Over 100 men plunge into the cold waters at Cherry Beach for men’s health
Over 100 men showed support for men’s mental and physical health this morning by plunging into the cold waters at Cherry Beach.
According to the event’s organizer, Evan Smith, it’s been five years of “stubbornness and persistence” in building the community.
“The first one was me on my own in 2018,” Smith said in an interview with CP24. “It was just me and my brother. I did my own fundraising.”
Since then, it’s grown to be an annual event with groups of men attending to support the cause – in the cold, in November, in speedos.
“This is the great thing about Movember, for people in general and then for dudes – we don’t like to open up and talk to each other – so when we get together and we do something questionably dumb, like this, it gets people talking.”
Movember is an annual movement aimed to bring attention to men’s health – both physical and mental. Throughout November, men are encouraged to grow out mustaches or to donate funds to the Movember organization. Health topics that are addressed include prostate cancer, testicular cancer and mental health.
In this case, the polar plunge is part of the ways in which these men are bringing attention to these issues.
One attendee says that for him, the event is an important way to open up and to encourage others to.
“As a queer guy, it can get a little rough,” Conor said in an interview. “It can get a little rough – it can be hard sometimes to talk about your mental health, but when you have causes like this it sort of encourages people to talk out and to speak about their own issues.
“It’s good – especially for young men.”
Interestingly enough, there are possible health benefits for polar plunges.
According to the European Journal of Applied Physiology, cold therapy has been tried and tested since 3500 BC, cited by ancient Greek physician Hippocrates’ On Airs, Waters and Places. His belief in water as being an ultimate cure influenced later Roman physician Claudius Galen to advocate for its use in treating fevers, the journal says.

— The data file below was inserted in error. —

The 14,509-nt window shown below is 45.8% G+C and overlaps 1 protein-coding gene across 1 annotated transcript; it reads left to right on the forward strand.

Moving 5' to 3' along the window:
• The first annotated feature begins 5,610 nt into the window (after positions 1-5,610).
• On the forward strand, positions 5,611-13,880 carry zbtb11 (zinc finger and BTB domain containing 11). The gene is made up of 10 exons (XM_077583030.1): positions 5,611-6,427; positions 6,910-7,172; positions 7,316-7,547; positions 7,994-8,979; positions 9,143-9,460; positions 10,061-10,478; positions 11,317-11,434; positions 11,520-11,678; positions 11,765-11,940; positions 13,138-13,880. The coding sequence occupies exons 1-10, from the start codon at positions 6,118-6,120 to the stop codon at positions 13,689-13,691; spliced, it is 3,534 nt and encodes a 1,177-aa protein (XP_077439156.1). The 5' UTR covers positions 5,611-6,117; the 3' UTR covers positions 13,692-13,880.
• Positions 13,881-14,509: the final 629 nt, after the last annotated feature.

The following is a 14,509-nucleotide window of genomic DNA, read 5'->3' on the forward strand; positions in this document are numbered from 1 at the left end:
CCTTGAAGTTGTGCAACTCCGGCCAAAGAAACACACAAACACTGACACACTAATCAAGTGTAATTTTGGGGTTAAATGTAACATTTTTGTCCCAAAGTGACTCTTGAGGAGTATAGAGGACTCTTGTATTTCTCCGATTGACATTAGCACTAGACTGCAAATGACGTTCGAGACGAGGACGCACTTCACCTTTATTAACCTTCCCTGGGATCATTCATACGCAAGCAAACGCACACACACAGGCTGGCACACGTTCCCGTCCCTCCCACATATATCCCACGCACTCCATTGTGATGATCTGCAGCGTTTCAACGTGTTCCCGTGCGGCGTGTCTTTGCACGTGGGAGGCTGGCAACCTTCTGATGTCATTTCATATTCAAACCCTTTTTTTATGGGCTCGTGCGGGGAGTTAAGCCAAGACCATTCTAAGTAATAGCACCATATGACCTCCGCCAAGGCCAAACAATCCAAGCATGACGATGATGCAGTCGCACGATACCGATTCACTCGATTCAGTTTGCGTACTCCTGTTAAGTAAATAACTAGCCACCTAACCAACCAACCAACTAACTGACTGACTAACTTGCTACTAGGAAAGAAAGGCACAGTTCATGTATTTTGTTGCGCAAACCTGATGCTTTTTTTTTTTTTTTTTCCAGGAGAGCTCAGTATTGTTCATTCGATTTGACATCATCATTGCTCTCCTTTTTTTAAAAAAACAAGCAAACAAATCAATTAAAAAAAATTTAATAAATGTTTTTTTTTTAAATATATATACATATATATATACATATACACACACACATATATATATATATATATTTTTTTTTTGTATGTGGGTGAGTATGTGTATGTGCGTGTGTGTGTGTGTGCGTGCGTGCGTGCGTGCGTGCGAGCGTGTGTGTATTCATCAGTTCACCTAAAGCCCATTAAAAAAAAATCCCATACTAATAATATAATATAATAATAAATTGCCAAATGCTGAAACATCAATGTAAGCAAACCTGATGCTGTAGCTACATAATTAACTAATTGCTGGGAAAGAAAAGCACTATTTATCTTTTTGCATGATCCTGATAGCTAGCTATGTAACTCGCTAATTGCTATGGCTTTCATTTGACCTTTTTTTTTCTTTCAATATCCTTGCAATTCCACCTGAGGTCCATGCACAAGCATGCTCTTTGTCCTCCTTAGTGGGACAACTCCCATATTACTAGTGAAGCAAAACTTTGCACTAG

In our modern age, though, short-term cold water immersion has been found to promote effective recovery following exercise. In addition, recent scientific evidence found that swimming in cold water reduces fatigue, lessens depressive symptoms and improves general well-being.
However, it is still cold.
It was Conor’s first time doing the plunge. He says that it can put you into “a little bit of a shock sometimes.”
“You keep wanting to yell, to get out that pain, but then once you’re out, you’re fine,” he said.
The men stayed in the water for 60 seconds. A homage, Smith says, to the 60 men who die by suicide every hour around the world.
“The 60 seconds represent the 60 men who die by suicide around the world every hour,” he said. “So we stay in the water for 60 seconds to honour those men.”
All proceeds from the plunge go towards the Movember Campaign – a campaign that raises funds for men’s mental health initiatives as well as for prostate and testicular cancer.
“It’s just good energy. Spread the word and the event sells itself, I think, when people come here.”